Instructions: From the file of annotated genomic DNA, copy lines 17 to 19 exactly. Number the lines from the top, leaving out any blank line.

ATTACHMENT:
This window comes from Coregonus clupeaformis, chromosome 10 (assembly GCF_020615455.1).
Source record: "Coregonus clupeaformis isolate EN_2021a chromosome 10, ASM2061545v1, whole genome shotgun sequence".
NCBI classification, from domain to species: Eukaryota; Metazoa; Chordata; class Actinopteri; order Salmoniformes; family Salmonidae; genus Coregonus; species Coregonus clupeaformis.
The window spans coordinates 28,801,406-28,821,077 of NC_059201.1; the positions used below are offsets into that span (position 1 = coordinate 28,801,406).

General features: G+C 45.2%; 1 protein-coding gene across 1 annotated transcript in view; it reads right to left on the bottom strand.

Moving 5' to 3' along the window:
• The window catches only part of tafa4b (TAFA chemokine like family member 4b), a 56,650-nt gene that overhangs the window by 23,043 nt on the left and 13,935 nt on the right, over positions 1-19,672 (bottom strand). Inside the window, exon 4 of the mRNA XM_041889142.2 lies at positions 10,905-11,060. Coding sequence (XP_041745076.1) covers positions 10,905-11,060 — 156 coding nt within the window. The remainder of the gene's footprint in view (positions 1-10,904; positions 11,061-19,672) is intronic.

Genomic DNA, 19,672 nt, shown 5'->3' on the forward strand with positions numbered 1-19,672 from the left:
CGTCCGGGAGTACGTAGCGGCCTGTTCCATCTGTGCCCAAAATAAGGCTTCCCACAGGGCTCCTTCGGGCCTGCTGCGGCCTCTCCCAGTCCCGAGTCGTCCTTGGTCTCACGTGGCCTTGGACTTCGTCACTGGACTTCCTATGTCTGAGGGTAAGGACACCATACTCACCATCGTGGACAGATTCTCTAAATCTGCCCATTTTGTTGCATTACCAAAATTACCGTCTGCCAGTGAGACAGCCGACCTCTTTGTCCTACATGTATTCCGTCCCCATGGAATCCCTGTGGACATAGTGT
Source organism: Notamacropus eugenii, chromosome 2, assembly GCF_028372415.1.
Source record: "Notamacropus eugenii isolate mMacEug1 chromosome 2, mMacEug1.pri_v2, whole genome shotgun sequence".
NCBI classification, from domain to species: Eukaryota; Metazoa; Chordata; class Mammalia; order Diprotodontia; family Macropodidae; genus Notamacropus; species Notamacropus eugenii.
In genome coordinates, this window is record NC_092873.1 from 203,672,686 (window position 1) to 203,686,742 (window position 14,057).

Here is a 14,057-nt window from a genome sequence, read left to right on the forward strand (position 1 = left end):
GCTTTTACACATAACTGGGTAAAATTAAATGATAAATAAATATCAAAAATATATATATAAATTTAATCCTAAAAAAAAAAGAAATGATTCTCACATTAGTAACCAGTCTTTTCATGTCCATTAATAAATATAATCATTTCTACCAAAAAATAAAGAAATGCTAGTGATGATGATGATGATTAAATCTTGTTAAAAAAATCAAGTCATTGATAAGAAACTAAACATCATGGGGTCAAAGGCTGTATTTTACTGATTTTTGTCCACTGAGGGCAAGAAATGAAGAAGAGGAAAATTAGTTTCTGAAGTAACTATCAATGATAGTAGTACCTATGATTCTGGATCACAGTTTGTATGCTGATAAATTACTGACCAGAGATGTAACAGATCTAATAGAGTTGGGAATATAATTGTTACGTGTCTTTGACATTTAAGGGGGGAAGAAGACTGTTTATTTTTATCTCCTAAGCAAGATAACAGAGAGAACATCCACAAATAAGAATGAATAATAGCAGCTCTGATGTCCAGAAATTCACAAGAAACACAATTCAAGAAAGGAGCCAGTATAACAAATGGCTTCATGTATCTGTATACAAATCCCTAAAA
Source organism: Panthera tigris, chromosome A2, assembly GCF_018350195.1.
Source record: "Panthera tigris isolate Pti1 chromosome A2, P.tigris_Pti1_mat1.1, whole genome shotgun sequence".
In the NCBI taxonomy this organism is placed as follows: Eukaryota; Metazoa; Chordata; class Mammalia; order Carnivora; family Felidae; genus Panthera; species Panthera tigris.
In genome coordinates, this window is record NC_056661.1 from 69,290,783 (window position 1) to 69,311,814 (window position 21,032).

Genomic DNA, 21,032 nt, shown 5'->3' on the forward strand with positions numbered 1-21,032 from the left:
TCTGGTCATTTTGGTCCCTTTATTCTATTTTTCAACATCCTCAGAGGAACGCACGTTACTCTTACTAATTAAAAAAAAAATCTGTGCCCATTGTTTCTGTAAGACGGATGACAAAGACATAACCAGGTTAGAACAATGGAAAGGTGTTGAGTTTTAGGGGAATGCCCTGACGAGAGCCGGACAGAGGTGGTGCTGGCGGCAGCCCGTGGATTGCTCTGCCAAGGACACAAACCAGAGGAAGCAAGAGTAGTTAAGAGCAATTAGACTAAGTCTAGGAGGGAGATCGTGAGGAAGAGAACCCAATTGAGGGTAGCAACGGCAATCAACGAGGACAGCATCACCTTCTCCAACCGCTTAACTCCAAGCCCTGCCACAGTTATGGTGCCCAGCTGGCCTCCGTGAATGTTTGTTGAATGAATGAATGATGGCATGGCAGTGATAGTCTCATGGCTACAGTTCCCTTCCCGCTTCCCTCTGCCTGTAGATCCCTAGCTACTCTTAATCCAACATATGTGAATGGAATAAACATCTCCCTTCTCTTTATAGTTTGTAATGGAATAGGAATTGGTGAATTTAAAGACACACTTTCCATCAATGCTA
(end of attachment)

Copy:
Source record: "Panthera tigris isolate Pti1 chromosome A2, P.tigris_Pti1_mat1.1, whole genome shotgun sequence".
In the NCBI taxonomy this organism is placed as follows: Eukaryota; Metazoa; Chordata; class Mammalia; order Carnivora; family Felidae; genus Panthera; species Panthera tigris.
In genome coordinates, this window is record NC_056661.1 from 69,290,783 (window position 1) to 69,311,814 (window position 21,032).